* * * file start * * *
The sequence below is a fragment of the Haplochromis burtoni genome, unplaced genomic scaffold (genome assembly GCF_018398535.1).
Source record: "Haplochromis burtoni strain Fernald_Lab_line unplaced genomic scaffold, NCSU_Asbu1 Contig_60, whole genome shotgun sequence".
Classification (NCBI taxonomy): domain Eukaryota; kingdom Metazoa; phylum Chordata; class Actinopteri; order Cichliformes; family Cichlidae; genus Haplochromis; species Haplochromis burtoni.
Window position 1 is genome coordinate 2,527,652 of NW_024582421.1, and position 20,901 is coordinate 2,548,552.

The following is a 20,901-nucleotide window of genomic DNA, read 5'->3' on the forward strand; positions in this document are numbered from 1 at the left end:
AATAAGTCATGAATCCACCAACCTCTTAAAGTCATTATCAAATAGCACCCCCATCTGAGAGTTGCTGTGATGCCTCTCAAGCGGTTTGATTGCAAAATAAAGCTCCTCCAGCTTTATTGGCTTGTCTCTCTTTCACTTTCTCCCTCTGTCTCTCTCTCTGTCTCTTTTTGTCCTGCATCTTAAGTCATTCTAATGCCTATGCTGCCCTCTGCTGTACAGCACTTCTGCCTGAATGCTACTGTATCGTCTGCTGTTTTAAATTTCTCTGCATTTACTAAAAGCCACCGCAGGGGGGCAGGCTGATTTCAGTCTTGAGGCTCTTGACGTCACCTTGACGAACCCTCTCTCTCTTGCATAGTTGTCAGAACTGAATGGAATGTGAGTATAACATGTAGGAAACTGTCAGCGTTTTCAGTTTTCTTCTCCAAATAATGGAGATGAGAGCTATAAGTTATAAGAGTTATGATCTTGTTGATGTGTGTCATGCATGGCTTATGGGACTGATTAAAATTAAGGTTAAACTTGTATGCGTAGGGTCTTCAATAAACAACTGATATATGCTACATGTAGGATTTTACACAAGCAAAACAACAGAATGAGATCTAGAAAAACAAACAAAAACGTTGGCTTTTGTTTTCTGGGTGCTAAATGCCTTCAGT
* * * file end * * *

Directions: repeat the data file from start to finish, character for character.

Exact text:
The sequence below is a fragment of the Haplochromis burtoni genome, unplaced genomic scaffold (genome assembly GCF_018398535.1).
Source record: "Haplochromis burtoni strain Fernald_Lab_line unplaced genomic scaffold, NCSU_Asbu1 Contig_60, whole genome shotgun sequence".
Classification (NCBI taxonomy): domain Eukaryota; kingdom Metazoa; phylum Chordata; class Actinopteri; order Cichliformes; family Cichlidae; genus Haplochromis; species Haplochromis burtoni.
Window position 1 is genome coordinate 2,527,652 of NW_024582421.1, and position 20,901 is coordinate 2,548,552.

The following is a 20,901-nucleotide window of genomic DNA, read 5'->3' on the forward strand; positions in this document are numbered from 1 at the left end:
AATAAGTCATGAATCCACCAACCTCTTAAAGTCATTATCAAATAGCACCCCCATCTGAGAGTTGCTGTGATGCCTCTCAAGCGGTTTGATTGCAAAATAAAGCTCCTCCAGCTTTATTGGCTTGTCTCTCTTTCACTTTCTCCCTCTGTCTCTCTCTCTGTCTCTTTTTGTCCTGCATCTTAAGTCATTCTAATGCCTATGCTGCCCTCTGCTGTACAGCACTTCTGCCTGAATGCTACTGTATCGTCTGCTGTTTTAAATTTCTCTGCATTTACTAAAAGCCACCGCAGGGGGGCAGGCTGATTTCAGTCTTGAGGCTCTTGACGTCACCTTGACGAACCCTCTCTCTCTTGCATAGTTGTCAGAACTGAATGGAATGTGAGTATAACATGTAGGAAACTGTCAGCGTTTTCAGTTTTCTTCTCCAAATAATGGAGATGAGAGCTATAAGTTATAAGAGTTATGATCTTGTTGATGTGTGTCATGCATGGCTTATGGGACTGATTAAAATTAAGGTTAAACTTGTATGCGTAGGGTCTTCAATAAACAACTGATATATGCTACATGTAGGATTTTACACAAGCAAAACAACAGAATGAGATCTAGAAAAACAAACAAAAACGTTGGCTTTTGTTTTCTGGGTGCTAAATGCCTTCAGT